Blog Post by Rodney A. Wilson
Rodney Wilson is a regular guest post writer on Selma on Leadership. Rodney has been a marriage and family pastor/counselor for almost 20 years. Rodney and Selma have been married for 40 years and they have spoken and written on marriage and family issues for most of their married life.
I knew what it meant when my daughter’s long-time boyfriend asked to have “a meeting” with me. It meant he was going to ask for her hand in marriage. Both my sons-in-law respected me enough to have that meeting, communicate their intent to love and provide for my daughters, and stay faithful to them. Then it was my turn to talk about my expectations, and their turn to listen.
Adoniram Judson, the first ever American foreign missionary, decided to ask for his wife’s hand in marriage in a slightly different way. Here is his letter to her father, asking his permission and blessing on their marriage.
“I have now to ask whether you can consent to part with your daughter early next spring, to see her no more in this world? Whether you can consent to her departure to a heathen land, and her subjection to the hardships and sufferings of a missionary life? Whether you can consent to her exposure to the dangers of the ocean; to the fatal influence of the southern climate of India; to every kind of want and distress; to degradation, insult, persecution, and perhaps a violent death? Can you consent to all this, for the sake of Him who left His heavenly home and died for her and for you; for the sake of perishing, immortal souls; for the sake of Zion and the glory of God? Can you consent to all this, in hope of soon meeting your daughter in the world of glory, with a crown of righteousness brightened by the acclamations of praise which shall resound to her Saviour from heathens saved, through her means, from eternal woe and despair?”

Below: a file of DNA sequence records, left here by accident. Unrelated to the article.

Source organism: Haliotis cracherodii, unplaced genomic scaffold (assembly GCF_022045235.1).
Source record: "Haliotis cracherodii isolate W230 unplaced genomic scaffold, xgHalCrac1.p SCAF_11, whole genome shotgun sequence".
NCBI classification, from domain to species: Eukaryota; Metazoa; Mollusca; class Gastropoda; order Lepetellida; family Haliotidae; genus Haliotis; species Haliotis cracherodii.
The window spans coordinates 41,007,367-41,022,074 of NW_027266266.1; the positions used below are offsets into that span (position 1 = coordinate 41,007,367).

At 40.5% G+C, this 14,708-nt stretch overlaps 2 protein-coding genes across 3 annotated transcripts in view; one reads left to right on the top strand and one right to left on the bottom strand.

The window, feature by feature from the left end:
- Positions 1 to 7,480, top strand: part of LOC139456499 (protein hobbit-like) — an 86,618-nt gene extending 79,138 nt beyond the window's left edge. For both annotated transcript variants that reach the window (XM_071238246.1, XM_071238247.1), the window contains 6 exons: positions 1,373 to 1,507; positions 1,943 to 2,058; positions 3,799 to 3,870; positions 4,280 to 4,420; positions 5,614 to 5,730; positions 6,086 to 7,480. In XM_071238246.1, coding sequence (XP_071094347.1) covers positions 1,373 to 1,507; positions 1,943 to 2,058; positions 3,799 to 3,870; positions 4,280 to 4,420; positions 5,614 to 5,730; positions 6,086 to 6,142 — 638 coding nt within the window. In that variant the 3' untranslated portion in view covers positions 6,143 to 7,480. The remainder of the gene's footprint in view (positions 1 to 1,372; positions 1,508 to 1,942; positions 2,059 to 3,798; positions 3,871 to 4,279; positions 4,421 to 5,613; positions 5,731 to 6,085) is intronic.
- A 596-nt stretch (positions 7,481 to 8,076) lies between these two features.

At first glance, Judson seems to provide the perfect illustration of how NOT to ask for a woman’s hand in marriage. Hardship? Suffering? Martyrdom? All dumb things to say to convince a Daddy to part with his baby girl.
A closer look shows us Judson’s request was so radical, but absolutely honest. It revealed in no uncertain terms his complete devotion to his God, the low price he placed on this world as his home, and his commitment to herald the gospel no matter the cost. It sounds so strange to our modern American ears, but this is a picture of how we are to live in Christ.
As a daddy of two daughters this letter impacted me profoundly. It is hard to imagine how difficult it must have been to let his daughter go. Here are three observations from this letter:
1) What courage Judson must have had to ask Mr. Hasseltine in such a brutally honest way.
2) What courage Mr. Hasseltine must have had to release his daughter to Judson, and ultimately to God.
3) What a long term impact obedience to God had in this story! Today, there are several thousand churches in that distant land, a direct result of Adoniram and Ann going, with the blessing of Mr. Hasseltine.
The resounding question Judson asks throughout his letter is “Can you consent?” I believe the same question is asked of us today as we live a life for Christ.
Can you consent to a life for Christ that might cost you everything?
Can you consent to one of your children moving to the mission field?
Can you consent to placing God in front of everything and everyone in your life?
“Make your own attitude that of Christ Jesus, who, existing in the form of God, did not consider quality with God as something to be used for His advantage. He humbled Himself by becoming obedient to the point of death – even death on a cross.” Philippians 2:5-6, 8
May your attitude in life be all about Him, above everything and everyone else.
But seek first the kingdom of God and His righteousness, and all these things will be provided for you.” Matthew 6:33